I'm slightly confused as to the difference between thylakoids and lamellae. My understanding was that thylakoids are 'discs' that are stacked into grana and there is a membrane between the grana called the integranal lamellae. However in my text book it says that 'the inner membrane is folded into lamellae, which are stacked up like piles of pennies. Each stack of lamallae is called a granum.' This sounds to me like the description of thylakoids. It later says 'grana are stacks of flattened membrane compartments, called thylakoids'...

Could someone clarify this?

Thank you in advance :)

  • $\begingroup$ thylakoid is the individual disc, and the granum is the stack. That's the basics of it $\endgroup$
    – user10170
    Nov 13, 2014 at 1:05

1 Answer 1


The answer above goes in depth so I will try go off that. Firstly, lamella is the word used to describe plate-like structures. A thylakoid therefore, being a flattened vesicle, would fit this description, so a thylakoid is a type of lamella. As mentioned earlier, a lamellar system consists of uniform thylakoids, the thylakoids being the individual lamella.

I have the same textbook as you, OCR A2 Biology, and I must admit I had the same confusion. What this textbook fails to mention is the fact that thylakoids are just one type of lamellae.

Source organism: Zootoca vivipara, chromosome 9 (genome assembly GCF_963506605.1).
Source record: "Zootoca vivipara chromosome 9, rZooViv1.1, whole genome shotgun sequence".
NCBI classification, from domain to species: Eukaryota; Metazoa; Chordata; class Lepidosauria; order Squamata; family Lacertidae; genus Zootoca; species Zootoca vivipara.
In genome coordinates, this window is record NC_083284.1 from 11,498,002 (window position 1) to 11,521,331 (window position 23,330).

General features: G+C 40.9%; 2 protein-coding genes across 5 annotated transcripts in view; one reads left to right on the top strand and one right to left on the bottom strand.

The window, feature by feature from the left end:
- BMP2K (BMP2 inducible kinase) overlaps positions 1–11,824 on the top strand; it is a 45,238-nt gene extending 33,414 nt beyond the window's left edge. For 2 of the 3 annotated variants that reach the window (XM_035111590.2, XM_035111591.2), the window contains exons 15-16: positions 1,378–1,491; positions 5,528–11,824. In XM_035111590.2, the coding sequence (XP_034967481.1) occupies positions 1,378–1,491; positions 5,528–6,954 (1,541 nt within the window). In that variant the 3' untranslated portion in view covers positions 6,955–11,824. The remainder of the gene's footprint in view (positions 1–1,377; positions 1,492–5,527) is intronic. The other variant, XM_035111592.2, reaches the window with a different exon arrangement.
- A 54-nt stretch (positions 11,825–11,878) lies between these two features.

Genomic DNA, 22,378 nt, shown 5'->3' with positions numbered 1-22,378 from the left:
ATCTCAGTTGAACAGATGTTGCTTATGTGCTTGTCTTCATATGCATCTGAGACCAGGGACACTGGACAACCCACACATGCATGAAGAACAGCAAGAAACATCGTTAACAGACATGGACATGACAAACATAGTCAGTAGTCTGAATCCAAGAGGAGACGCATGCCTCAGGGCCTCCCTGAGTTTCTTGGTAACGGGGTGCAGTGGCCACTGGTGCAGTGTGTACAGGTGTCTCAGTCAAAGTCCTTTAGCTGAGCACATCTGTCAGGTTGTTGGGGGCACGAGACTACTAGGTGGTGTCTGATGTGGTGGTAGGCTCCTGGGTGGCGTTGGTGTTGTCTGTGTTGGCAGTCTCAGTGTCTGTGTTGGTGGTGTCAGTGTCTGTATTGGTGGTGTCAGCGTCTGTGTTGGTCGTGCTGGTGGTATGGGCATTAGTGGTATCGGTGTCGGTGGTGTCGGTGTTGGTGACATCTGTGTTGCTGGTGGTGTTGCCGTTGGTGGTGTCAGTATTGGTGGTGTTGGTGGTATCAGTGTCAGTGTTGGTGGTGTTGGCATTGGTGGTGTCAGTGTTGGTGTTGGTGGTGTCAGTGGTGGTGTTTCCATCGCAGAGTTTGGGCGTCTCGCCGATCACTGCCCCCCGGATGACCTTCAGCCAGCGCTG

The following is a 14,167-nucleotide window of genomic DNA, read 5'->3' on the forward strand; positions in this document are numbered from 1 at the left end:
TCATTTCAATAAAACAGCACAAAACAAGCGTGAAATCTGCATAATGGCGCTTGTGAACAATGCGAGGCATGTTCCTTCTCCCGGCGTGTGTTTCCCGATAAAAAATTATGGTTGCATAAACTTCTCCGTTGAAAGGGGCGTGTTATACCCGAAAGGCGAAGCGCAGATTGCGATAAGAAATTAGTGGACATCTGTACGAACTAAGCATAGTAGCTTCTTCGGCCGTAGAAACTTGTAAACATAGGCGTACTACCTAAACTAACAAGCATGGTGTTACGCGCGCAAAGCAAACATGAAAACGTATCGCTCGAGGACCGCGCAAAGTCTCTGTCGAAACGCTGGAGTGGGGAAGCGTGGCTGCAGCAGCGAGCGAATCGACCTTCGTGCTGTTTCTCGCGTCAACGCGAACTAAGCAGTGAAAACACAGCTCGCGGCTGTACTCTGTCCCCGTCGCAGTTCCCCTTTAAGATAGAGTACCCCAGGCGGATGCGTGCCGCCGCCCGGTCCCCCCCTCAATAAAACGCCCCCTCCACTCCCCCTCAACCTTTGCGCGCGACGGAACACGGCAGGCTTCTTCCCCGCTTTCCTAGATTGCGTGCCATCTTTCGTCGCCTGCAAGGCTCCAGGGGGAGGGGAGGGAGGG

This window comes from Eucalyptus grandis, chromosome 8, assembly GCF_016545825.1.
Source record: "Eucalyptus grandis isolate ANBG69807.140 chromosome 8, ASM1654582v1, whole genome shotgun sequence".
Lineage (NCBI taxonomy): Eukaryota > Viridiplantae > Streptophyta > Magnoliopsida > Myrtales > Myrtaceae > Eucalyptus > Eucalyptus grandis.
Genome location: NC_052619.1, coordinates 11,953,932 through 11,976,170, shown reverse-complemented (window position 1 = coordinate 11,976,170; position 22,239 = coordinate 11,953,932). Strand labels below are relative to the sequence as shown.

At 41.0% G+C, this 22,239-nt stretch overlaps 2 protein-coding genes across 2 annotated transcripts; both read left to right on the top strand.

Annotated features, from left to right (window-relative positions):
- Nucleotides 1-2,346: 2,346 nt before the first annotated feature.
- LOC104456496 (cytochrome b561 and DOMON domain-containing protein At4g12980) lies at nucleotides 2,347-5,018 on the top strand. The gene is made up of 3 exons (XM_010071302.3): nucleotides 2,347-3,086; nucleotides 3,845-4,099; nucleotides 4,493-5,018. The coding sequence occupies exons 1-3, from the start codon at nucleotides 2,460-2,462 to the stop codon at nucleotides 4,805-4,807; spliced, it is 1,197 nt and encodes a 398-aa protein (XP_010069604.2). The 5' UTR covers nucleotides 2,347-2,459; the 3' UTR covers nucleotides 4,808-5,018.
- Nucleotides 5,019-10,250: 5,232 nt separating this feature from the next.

The textbook also states that the inner membrane of the chloroplast is "folded into lamellae (thin plates)". There are two types of lamellae in the chloroplast, thylakoids and intergranal lamellae, both are stacked, however only thylakoids appear as "piles of pennies" as it states. Intergranal lamellae look nothing like pennies, which is why the textbook is strongly misleading, they are big flattened bits of membrane that connect together different grana (stacks of thylakoids).

Note: my answer comes in 3 years late (I'm currently doing my A2), and the textbook in question will see its last use this year as the current A2 level syllabus is updated, I hope my answer still helps to clear up any confusion should OCR mess up again on this one

  • 1
    $\begingroup$ can you give some references for additional information and/or to back up your answer? It's something that we always appreciate in this community. $\endgroup$ Mar 2, 2016 at 21:33

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